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I somehow hadn't read this post until now, so I am posting this here in case I am not the only one (and I wasn't able to find a previous linkpost for it). Relevant to relatively recent discussion on AI-as-a-service, but also just good as a broad reference.

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Agenty AI's can be well defined mathematically. We have enough understanding of what an agent is that we can start dreaming up failure modes. Most of what we have for tool ASI is analogies to systems to stupid fail catastrophically anyway, and pleasant imaginings.

Some possible programs will be tool ASI's, much as some programs will be agent ASI's. The question is, what are the relative difficulties in humans building, and benefits of, each kind of AI. Conditional on friendly AI, I would consider it more likely to be an agent than a tool, with a lot of probability on "neither", "both" and "that question isn't mathematically well defined". I wouldn't be surprised if tool AI and corrigible AI turned out to be the same thing or something.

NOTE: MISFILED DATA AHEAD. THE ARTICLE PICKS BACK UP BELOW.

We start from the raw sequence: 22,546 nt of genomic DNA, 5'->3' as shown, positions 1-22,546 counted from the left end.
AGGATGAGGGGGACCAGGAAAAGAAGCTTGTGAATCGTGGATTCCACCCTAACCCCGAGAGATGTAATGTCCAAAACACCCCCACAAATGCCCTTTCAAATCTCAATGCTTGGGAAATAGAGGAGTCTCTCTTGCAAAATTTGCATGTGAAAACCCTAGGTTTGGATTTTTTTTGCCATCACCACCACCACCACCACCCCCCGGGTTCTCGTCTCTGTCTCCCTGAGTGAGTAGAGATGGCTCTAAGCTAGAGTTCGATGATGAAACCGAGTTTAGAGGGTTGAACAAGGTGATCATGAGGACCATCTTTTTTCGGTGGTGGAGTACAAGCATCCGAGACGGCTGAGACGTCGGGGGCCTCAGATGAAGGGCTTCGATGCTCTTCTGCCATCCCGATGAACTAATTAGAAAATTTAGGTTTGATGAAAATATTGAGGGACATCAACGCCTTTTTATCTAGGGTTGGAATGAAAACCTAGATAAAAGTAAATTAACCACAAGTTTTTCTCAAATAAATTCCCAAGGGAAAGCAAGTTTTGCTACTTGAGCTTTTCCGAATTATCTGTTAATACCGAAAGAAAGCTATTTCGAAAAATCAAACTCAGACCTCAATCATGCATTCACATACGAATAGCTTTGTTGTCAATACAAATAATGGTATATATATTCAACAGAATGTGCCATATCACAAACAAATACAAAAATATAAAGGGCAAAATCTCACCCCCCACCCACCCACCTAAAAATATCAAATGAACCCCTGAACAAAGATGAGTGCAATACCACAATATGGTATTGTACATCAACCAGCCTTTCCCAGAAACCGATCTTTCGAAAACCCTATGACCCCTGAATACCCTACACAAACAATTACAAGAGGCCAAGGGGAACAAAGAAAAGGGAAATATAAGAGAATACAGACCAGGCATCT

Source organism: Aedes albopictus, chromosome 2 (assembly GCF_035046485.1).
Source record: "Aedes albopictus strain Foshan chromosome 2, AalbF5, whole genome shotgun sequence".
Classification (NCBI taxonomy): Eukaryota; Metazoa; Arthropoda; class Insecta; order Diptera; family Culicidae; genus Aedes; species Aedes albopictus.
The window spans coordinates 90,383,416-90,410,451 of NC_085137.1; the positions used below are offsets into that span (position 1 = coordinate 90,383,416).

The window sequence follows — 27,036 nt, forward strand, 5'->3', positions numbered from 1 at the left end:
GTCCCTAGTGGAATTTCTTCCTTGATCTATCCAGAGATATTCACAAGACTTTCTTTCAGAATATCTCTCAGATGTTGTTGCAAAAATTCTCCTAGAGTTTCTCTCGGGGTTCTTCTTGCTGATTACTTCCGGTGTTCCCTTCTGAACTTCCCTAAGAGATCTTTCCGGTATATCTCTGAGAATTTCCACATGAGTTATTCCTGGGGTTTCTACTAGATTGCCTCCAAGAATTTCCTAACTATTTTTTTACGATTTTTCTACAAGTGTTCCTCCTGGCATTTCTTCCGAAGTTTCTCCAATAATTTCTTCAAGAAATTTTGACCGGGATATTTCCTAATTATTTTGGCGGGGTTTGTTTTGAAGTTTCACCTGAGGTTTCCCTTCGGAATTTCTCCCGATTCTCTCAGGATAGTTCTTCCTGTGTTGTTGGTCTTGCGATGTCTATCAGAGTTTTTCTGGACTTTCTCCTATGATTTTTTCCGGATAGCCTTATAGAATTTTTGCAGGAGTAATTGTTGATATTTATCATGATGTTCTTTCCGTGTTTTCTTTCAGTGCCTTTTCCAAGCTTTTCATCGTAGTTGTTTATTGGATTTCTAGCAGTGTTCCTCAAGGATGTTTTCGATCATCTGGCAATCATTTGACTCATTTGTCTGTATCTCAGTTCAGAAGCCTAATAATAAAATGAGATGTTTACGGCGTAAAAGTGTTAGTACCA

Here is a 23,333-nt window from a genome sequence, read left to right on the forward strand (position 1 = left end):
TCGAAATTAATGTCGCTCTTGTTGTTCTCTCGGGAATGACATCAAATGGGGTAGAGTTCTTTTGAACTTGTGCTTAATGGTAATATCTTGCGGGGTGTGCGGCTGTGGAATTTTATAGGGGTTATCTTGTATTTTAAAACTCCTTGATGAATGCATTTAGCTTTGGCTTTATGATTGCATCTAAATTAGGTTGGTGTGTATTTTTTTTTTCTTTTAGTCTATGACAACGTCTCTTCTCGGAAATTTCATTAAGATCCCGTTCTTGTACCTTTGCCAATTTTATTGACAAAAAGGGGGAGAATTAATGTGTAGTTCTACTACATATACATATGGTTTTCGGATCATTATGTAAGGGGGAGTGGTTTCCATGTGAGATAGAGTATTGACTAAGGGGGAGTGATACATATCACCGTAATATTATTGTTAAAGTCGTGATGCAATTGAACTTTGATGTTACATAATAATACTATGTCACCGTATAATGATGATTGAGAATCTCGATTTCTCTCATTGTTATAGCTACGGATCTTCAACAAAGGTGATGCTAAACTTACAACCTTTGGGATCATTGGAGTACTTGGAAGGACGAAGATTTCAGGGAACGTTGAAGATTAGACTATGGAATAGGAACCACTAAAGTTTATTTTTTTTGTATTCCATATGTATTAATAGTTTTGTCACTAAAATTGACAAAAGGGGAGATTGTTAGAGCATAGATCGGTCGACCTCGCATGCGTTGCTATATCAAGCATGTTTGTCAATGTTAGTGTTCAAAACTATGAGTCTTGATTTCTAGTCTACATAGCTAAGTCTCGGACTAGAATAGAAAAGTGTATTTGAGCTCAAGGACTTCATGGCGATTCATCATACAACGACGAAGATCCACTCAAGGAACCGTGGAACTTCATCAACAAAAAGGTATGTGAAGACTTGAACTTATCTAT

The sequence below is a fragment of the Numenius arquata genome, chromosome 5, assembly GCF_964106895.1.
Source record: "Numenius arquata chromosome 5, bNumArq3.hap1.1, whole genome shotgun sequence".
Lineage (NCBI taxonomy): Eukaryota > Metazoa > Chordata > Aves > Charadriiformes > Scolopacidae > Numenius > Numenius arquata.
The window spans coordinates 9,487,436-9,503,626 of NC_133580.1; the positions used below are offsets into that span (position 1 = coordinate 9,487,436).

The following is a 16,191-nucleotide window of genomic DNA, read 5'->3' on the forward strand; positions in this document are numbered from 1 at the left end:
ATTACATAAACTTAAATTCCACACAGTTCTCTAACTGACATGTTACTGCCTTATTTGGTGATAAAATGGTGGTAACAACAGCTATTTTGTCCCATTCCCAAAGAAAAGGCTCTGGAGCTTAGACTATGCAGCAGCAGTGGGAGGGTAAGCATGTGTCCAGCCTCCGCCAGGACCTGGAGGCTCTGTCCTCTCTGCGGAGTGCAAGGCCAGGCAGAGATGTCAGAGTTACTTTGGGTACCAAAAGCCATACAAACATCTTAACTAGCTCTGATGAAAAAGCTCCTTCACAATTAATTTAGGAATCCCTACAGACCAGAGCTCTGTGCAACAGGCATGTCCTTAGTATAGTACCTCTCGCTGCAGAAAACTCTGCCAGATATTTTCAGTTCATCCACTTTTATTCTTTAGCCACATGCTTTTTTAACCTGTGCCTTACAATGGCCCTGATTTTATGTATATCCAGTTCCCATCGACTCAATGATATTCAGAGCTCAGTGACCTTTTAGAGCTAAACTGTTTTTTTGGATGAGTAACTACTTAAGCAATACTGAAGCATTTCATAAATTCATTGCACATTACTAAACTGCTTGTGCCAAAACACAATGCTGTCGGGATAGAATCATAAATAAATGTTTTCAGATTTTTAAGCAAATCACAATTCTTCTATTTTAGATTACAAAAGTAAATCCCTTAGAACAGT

There have been attempts to define tool-like behavior, and they have produced interesting new failure modes. We don't have the tool AI version of AIXI yet, so its hard to say much about tool AI.

I wonder if gwern has changed their view on RL/meta-learning at all given GPT, scaling laws, and current dominance of training on big offline datasets.  This would be somewhat in line with skybrian's comment on Hacker News: 

I see that is has references to papers from this year, so presumably has been updated to reflect any changes in view.